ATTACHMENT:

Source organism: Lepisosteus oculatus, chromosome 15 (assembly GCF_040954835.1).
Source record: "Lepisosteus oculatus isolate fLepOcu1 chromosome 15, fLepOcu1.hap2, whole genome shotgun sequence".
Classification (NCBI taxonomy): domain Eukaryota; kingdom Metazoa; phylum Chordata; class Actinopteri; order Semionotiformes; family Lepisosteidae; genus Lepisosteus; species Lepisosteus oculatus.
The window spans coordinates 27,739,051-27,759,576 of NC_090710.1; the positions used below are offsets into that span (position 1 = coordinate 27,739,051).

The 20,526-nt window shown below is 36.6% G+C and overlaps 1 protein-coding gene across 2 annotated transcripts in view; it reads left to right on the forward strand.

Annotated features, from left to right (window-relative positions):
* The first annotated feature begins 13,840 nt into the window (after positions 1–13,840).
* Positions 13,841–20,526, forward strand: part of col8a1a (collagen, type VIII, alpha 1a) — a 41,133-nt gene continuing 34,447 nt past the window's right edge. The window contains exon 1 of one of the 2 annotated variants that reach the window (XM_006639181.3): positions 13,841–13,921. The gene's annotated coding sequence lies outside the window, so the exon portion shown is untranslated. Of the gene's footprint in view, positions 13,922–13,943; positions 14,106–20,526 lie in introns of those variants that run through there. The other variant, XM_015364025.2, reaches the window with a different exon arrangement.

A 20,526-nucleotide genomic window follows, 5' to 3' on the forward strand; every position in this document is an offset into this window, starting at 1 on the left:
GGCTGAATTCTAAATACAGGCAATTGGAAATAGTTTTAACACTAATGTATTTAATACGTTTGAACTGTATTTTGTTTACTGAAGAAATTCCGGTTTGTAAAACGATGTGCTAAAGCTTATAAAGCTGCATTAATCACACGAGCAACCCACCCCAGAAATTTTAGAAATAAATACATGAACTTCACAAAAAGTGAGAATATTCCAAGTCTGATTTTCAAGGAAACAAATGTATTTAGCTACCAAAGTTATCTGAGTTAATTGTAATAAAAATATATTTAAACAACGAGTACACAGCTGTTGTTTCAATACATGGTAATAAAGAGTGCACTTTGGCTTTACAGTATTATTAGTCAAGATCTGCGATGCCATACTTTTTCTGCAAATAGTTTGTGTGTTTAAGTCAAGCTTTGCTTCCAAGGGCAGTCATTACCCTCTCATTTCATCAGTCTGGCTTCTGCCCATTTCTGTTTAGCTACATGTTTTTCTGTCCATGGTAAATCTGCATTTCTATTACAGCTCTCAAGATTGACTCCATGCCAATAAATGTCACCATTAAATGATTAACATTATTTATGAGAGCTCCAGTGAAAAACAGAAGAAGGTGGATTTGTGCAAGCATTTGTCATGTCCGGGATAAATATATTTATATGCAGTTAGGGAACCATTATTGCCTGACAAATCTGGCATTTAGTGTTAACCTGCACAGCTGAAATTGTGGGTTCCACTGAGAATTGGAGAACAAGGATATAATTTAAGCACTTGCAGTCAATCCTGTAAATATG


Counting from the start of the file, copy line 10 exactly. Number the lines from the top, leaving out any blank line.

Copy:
GGCTGAATTCTAAATACAGGCAATTGGAAATAGTTTTAACACTAATGTATTTAATACGTTTGAACTGTATTTTGTTTACTGAAGAAATTCCGGTTTGTAAAACGATGTGCTAAAGCTTATAAAGCTGCATTAATCACACGAGCAACCCACCCCAGAAATTTTAGAAATAAATACATGAACTTCACAAAAAGTGAGAATATTCCAAGTCTGATTTTCAAGGAAACAAATGTATTTAGCTACCAAAGTTATCTGAGTTAATTGTAATAAAAATATATTTAAACAACGAGTACACAGCTGTTGTTTCAATACATGGTAATAAAGAGTGCACTTTGGCTTTACAGTATTATTAGTCAAGATCTGCGATGCCATACTTTTTCTGCAAATAGTTTGTGTGTTTAAGTCAAGCTTTGCTTCCAAGGGCAGTCATTACCCTCTCATTTCATCAGTCTGGCTTCTGCCCATTTCTGTTTAGCTACATGTTTTTCTGTCCATGGTAAATCTGCATTTCTATTACAGCTCTCAAGATTGACTCCATGCCAATAAATGTCACCATTAAATGATTAACATTATTTATGAGAGCTCCAGTGAAAAACAGAAGAAGGTGGATTTGTGCAAGCATTTGTCATGTCCGGGATAAATATATTTATATGCAGTTAGGGAACCATTATTGCCTGACAAATCTGGCATTTAGTGTTAACCTGCACAGCTGAAATTGTGGGTTCCACTGAGAATTGGAGAACAAGGATATAATTTAAGCACTTGCAGTCAATCCTGTAAATATG